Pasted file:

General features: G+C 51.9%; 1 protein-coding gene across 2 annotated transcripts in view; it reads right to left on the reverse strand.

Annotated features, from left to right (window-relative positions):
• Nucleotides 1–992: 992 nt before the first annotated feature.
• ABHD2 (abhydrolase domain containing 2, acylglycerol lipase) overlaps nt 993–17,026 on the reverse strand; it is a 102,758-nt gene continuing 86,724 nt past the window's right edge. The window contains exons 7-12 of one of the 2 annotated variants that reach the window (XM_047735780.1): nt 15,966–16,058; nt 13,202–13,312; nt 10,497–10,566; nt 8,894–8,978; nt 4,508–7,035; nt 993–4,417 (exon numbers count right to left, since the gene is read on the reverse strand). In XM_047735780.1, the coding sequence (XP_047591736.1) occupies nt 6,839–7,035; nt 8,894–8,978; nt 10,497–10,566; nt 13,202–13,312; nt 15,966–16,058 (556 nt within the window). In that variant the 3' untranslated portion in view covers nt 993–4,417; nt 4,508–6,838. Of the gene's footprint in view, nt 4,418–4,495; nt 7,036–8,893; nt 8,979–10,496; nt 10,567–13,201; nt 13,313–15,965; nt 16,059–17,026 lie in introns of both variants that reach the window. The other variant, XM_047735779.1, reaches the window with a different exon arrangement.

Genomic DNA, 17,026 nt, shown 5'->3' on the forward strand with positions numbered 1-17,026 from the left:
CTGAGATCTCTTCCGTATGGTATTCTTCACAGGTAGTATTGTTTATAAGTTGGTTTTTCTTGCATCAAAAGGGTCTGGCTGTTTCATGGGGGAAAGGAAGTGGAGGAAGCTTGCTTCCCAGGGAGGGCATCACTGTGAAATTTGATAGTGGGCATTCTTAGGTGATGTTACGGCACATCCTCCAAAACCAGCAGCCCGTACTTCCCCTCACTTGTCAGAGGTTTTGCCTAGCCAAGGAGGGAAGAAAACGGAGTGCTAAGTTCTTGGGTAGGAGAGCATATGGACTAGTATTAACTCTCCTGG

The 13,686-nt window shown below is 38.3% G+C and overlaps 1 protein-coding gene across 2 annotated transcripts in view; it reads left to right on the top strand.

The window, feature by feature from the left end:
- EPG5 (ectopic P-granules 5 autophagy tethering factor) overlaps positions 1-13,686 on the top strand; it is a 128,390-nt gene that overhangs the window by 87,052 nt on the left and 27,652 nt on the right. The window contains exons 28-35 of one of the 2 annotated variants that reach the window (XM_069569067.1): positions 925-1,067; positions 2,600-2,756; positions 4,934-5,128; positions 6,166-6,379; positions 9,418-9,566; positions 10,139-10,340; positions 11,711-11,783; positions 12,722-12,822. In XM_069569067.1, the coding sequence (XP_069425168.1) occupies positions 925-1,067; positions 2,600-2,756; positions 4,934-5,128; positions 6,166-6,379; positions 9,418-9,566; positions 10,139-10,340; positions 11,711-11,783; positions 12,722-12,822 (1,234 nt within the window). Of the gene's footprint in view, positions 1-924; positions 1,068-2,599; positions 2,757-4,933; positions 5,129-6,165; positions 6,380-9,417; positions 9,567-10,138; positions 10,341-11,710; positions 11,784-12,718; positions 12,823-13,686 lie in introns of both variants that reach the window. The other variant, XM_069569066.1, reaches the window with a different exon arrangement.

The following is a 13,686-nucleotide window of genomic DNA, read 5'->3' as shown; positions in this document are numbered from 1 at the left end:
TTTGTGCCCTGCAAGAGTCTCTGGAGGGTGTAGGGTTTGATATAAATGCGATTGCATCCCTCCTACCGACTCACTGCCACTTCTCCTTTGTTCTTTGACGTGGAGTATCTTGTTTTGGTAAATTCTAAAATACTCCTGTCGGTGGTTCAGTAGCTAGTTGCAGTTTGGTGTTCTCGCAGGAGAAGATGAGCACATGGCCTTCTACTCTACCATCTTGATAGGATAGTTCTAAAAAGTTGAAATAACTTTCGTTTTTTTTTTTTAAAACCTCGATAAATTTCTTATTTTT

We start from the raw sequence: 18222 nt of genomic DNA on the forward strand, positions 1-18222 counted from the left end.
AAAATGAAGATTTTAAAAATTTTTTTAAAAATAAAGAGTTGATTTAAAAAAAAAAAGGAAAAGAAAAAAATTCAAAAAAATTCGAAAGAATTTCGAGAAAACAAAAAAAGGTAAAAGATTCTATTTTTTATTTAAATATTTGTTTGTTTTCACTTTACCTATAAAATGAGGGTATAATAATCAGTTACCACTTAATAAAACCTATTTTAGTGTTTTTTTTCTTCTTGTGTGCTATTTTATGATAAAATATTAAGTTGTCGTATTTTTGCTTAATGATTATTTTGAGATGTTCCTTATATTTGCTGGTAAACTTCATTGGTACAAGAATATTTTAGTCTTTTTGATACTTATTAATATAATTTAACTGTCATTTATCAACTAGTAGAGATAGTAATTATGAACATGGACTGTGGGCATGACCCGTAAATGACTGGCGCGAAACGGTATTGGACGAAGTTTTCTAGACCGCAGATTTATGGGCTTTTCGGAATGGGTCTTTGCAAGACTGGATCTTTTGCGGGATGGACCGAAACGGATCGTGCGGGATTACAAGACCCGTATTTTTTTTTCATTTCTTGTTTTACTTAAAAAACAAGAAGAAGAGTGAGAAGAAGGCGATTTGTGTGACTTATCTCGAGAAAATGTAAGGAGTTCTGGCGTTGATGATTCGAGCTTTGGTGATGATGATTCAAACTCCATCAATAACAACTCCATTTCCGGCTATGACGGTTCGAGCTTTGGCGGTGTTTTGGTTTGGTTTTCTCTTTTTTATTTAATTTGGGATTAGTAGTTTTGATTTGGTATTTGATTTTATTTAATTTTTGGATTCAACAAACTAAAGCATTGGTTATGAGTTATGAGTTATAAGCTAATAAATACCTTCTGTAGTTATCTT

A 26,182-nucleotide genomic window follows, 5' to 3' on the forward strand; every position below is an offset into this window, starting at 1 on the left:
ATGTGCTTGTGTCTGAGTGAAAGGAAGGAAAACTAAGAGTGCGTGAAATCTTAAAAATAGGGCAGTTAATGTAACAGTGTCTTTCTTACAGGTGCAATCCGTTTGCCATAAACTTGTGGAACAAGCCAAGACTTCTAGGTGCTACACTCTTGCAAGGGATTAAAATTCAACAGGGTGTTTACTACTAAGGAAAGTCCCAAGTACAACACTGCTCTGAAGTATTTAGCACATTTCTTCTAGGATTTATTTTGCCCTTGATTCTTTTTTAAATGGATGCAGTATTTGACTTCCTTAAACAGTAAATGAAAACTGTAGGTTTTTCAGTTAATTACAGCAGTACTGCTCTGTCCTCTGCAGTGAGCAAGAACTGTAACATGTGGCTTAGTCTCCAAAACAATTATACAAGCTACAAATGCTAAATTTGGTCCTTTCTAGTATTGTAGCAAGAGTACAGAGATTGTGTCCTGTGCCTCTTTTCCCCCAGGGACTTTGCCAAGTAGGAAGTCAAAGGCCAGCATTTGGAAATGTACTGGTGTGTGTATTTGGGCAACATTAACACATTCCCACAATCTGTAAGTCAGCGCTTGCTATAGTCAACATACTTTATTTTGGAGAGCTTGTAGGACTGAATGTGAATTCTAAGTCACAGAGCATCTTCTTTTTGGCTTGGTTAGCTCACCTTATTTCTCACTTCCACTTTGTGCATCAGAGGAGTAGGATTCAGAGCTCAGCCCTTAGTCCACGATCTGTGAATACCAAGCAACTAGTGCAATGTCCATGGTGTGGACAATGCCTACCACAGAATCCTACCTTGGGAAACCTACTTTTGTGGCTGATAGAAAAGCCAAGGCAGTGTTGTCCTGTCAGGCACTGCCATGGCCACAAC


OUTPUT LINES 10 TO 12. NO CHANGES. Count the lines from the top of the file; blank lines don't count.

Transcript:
The following is a 13,686-nucleotide window of genomic DNA, read 5'->3' as shown; positions in this document are numbered from 1 at the left end:
TTTGTGCCCTGCAAGAGTCTCTGGAGGGTGTAGGGTTTGATATAAATGCGATTGCATCCCTCCTACCGACTCACTGCCACTTCTCCTTTGTTCTTTGACGTGGAGTATCTTGTTTTGGTAAATTCTAAAATACTCCTGTCGGTGGTTCAGTAGCTAGTTGCAGTTTGGTGTTCTCGCAGGAGAAGATGAGCACATGGCCTTCTACTCTACCATCTTGATAGGATAGTTCTAAAAAGTTGAAATAACTTTCGTTTTTTTTTTTTAAAACCTCGATAAATTTCTTATTTTT

We start from the raw sequence: 18222 nt of genomic DNA on the forward strand, positions 1-18222 counted from the left end.